Although promis­ing, these tech­nolo­gies remain con­tro­ver­sial, notably for finan­cial and polit­i­cal rea­sons. Indeed, the eco­nom­ic effort deployed for the devel­op­ment of these strate­gies is con­sid­er­able, for results that are cer­tain­ly promis­ing but still uncer­tain. More­over, by con­cen­trat­ing efforts on car­bon seques­tra­tion tech­nolo­gies, it is pos­si­ble that those involved in the eco­log­i­cal tran­si­tion will side­line the issue of emis­sions reduc­tion, so much so that poli­cies geared towards the deploy­ment of CCS are described by their detrac­tors as “levers for cli­mate inaction”. 

The deploy­ment of CCS can­not be achieved with­out gov­ern­ment inter­ven­tion, which makes it a high­ly polit­i­cal issue.

CCS infra­struc­ture is expen­sive, which makes it dif­fi­cult to attract investors, espe­cial­ly as the ben­e­fits are not always evi­dent. For exam­ple, in the Unit­ed States, 11 CCS projects had been under­tak­en by the Depart­ment of Ener­gy by the end of the 2000s, eight of which were in the coal sec­tor at a cost of $684 mil­lion. Of these eight projects, only one was com­plet­ed and oper­a­tional from 2017 to 2020. In Europe, CCS projects are also on the rise, with north­ern Euro­pean coun­tries (Nor­way, the Nether­lands, and the UK) announc­ing more than €5bn to be invest­ed in CCS. 

Accord­ing to an Ifri report, the cost of CO2 cap­ture, trans­port and stor­age is between €40 and €200/tonne with cur­rent­ly avail­able tech­nolo­gies – the high­er end of this range cor­re­spond­ing to par­tic­u­lar­ly pol­lut­ing infra­struc­tures such as pow­er plants and waste incin­er­a­tion plants. This cost, although decreas­ing with the evo­lu­tion of the tech­nol­o­gy, remains high­er than the price of CO2 on the car­bon mar­ket, under­min­ing the incen­tives for pri­vate actors to invest in CCS.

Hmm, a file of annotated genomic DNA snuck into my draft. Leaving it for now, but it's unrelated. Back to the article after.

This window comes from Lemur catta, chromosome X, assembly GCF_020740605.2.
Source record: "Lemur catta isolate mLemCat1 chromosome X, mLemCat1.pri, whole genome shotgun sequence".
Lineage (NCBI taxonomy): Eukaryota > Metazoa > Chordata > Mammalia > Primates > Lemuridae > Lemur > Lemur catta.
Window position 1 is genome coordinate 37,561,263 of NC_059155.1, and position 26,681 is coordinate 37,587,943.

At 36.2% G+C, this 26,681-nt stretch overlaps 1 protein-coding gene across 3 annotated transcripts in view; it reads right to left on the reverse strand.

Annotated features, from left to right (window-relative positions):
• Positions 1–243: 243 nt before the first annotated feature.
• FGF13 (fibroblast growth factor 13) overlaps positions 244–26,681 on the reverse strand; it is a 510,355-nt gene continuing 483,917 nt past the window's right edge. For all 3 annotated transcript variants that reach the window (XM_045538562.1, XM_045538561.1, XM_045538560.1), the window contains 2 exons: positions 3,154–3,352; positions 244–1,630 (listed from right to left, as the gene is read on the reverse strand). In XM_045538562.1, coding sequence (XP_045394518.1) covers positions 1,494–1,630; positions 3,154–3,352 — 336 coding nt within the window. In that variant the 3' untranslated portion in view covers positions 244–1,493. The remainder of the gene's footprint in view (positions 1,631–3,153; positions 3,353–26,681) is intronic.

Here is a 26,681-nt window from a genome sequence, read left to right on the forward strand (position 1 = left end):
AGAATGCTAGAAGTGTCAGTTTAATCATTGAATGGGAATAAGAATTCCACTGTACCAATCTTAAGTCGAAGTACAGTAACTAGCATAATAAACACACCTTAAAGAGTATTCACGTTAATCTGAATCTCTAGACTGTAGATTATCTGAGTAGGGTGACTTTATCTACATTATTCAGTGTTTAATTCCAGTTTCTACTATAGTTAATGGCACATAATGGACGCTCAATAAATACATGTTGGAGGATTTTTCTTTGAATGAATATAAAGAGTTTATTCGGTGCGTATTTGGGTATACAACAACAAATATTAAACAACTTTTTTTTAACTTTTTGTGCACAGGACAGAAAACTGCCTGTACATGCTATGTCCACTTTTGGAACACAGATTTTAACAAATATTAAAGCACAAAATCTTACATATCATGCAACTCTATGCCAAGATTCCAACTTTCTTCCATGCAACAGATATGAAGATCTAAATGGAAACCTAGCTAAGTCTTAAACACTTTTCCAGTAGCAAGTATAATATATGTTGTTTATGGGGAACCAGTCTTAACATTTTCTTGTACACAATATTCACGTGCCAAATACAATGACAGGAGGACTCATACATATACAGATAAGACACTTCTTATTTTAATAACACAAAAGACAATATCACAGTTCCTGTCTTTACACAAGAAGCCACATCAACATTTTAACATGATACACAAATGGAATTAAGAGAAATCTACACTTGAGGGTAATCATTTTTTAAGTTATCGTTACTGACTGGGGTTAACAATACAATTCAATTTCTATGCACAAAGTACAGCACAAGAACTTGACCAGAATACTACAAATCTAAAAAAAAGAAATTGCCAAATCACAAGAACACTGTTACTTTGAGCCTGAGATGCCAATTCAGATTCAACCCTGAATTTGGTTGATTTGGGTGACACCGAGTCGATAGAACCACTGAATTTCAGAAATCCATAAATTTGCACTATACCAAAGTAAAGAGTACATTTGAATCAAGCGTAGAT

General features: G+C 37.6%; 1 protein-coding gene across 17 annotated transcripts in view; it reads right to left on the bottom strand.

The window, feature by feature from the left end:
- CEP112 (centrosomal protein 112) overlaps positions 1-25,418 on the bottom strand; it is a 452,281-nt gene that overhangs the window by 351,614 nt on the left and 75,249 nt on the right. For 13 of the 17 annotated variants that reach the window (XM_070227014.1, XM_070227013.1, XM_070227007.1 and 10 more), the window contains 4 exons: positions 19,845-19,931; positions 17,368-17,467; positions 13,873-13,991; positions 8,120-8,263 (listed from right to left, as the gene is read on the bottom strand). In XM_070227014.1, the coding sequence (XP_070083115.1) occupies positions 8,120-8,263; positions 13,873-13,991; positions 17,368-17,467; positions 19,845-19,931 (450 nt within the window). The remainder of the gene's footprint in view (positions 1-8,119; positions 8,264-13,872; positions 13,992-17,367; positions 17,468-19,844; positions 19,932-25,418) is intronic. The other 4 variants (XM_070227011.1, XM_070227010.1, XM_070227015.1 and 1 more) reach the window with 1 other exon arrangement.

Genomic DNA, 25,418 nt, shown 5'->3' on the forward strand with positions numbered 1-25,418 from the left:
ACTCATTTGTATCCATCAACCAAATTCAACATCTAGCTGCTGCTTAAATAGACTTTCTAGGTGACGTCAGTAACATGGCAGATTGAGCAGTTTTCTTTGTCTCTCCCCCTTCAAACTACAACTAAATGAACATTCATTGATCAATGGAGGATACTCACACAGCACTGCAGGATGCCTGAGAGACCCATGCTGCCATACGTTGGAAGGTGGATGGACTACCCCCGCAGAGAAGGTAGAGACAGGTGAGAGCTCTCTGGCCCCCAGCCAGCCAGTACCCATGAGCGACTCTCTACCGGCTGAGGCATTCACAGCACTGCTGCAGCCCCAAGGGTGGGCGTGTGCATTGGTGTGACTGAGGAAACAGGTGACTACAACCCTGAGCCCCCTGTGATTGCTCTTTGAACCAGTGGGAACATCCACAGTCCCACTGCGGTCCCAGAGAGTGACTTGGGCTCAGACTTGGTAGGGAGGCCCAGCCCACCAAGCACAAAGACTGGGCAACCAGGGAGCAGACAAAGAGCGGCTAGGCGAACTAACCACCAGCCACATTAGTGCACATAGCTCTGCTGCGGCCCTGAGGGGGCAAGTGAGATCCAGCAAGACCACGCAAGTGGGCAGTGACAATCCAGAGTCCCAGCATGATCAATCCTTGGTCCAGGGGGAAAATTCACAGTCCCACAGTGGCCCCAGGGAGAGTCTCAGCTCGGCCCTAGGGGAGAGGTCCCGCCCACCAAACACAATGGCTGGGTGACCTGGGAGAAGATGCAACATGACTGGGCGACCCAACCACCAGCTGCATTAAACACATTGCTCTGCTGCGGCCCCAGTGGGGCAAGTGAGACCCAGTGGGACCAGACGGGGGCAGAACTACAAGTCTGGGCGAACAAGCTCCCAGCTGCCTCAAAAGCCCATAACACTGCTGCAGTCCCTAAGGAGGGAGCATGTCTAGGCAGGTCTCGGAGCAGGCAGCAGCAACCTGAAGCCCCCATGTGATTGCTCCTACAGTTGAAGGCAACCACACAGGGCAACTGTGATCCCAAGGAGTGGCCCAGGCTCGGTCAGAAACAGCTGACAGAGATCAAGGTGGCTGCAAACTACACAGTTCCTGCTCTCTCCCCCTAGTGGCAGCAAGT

Cana­di­an ener­gy mix in 2020.

Deploy­ment of CCS can­not there­fore be achieved with­out gov­ern­ment inter­ven­tion, which makes it an high­ly polit­i­cal issue. The ques­tion of pub­lic invest­ment in CCS says a lot about coun­tries’ or regions’ strate­gies for achiev­ing the 1.5°C tar­get set by the Paris Agree­ment, and about their vision of the eco­log­i­cal transition. 

The lead­ers in CCS today are the states and actors whose economies are based on fos­sil fuels: in Europe, for exam­ple, CCS are main­ly pro­mot­ed by pol­i­cy­mak­ers in coun­tries whose ener­gy mix is main­ly based on oil and gas. In the world, the lead­ing coun­tries for these tech­nolo­gies are Cana­da and the Unit­ed States, which also have a high­ly con­cen­trat­ed ener­gy mix. Dur­ing the COP27 nego­ti­a­tions, the Gulf States, and in par­tic­u­lar the Unit­ed Arab Emi­rates, also showed their enthu­si­asm for CCS, which was pre­sent­ed as one of their main levers of action for achiev­ing the objec­tive of Zero Net Emis­sions by 2030. 

US ener­gy mix in 2021.

In the pri­vate sec­tor, the main sup­port­ers of CCS devel­op­ment are also oil com­pa­nies: Exxon­Mo­bil and Big Oil in the Unit­ed States, Total­En­er­gies and Tech­nip in France, which are sus­pect­ed of using their invest­ments in CCS as a means of divert­ing pub­lic atten­tion from their oil and gas activ­i­ties to pre­serve them. Indeed, COP27 was strong­ly marked by the pres­ence of oil and gas pro­duc­ers, who were 25% more numer­ous than at the pre­vi­ous COP in Glas­gow. The CCS was at the cen­tre of their dis­course on their strat­e­gy to decar­bonise their activities.

Region­al Car­bon Cap­ture Strate­gies: The U.S., EU, and Beyond by Zero-Car­bon Future – pan­el dur­ing COP27. Cred­its: N. Pietruszewska.

On the road to COP28

Coun­tries such as Qatar, Kuwait, the Unit­ed Arab Emi­rates (UAE), Bahrain and Sau­di Ara­bia are among the top ten per capi­ta car­bon emit­ters. As a result, the Mid­dle East, and North Africa (MENA) is con­sid­ered one of the most green­house gas inten­sive regions. 

GHG emis­sions in MENA.

In Sharm, dis­cus­sions of our hopes for tech­nol­o­gy revolve main­ly around CCS. Inter­est­ing­ly, one of the main play­ers on the inter­na­tion­al scene pro­mot­ing this tech­nol­o­gy is the Unit­ed Arab Emi­rates, which will host the Con­fer­ence of the Par­ties in 2023. 

As a tech­nol­o­gy with great poten­tial, CCS is in any case cen­tral to inter­na­tion­al dis­cus­sions on the cli­mate issue, and its devel­op­ment will need to be part of a com­pre­hen­sive tran­si­tion strat­e­gy with clear and con­crete objectives.